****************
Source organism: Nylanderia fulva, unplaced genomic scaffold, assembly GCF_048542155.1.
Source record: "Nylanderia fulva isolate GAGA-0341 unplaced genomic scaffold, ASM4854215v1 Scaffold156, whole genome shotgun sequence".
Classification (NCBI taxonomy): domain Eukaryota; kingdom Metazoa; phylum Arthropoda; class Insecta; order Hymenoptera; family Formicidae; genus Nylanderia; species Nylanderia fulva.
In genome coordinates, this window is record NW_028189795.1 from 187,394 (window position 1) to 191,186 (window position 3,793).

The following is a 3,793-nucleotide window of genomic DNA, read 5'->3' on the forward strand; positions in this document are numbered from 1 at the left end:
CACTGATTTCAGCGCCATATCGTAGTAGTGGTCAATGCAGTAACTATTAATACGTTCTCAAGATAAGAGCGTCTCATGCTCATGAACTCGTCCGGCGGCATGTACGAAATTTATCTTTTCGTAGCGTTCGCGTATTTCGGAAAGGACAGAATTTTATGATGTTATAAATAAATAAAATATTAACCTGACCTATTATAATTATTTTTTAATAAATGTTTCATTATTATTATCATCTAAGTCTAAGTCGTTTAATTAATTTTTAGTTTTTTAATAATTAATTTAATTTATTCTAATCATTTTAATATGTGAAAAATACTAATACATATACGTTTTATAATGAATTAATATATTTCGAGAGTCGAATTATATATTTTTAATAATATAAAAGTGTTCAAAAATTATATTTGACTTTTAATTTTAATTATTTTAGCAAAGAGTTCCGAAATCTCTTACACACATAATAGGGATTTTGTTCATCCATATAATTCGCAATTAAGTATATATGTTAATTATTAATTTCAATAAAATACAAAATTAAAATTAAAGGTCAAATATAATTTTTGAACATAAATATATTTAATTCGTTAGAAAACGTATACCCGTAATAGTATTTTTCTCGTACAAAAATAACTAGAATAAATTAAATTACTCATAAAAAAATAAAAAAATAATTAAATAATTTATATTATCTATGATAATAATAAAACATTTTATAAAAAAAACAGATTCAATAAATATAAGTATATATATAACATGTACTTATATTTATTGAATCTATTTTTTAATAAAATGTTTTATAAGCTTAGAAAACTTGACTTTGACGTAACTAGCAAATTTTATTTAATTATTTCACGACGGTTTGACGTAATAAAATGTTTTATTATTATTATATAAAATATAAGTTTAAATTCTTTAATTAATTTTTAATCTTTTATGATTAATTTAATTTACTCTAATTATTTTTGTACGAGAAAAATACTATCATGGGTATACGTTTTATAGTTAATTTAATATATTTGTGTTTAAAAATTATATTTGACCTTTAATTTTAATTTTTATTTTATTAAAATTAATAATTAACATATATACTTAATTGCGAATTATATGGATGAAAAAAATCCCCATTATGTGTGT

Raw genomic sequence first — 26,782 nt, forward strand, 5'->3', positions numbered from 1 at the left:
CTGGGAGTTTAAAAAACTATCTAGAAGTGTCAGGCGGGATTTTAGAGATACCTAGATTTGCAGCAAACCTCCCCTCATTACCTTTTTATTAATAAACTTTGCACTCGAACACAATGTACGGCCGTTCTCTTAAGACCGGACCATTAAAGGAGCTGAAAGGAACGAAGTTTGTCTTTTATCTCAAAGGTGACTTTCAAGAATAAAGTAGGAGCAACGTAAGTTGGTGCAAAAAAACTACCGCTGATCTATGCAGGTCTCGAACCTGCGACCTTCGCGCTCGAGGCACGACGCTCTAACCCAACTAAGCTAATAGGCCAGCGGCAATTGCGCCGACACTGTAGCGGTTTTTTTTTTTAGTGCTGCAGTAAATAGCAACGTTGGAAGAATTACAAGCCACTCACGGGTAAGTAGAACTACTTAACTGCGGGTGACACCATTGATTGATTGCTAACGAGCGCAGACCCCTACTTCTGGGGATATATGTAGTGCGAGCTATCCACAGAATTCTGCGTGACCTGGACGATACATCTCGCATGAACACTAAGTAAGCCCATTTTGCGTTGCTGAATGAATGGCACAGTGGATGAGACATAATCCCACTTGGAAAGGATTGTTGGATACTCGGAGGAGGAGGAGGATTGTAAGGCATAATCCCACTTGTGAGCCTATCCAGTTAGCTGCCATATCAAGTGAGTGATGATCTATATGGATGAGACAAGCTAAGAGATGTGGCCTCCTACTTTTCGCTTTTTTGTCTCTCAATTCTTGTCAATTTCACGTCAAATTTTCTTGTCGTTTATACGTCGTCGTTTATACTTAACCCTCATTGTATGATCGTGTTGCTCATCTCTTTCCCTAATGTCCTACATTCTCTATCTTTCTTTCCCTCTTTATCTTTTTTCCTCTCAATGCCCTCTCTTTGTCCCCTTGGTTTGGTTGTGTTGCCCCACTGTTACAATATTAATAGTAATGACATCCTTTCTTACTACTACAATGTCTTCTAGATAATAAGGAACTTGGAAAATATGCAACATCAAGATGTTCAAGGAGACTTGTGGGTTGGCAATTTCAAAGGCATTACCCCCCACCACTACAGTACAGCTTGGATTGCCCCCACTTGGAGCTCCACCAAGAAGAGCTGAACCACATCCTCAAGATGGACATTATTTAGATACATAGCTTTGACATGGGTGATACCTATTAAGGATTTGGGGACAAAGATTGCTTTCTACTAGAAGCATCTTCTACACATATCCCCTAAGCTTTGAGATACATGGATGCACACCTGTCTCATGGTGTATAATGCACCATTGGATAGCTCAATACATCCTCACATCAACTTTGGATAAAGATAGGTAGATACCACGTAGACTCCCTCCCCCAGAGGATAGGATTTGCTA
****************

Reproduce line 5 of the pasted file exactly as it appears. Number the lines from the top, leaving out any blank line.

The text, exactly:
The following is a 3,793-nucleotide window of genomic DNA, read 5'->3' on the forward strand; positions in this document are numbered from 1 at the left end: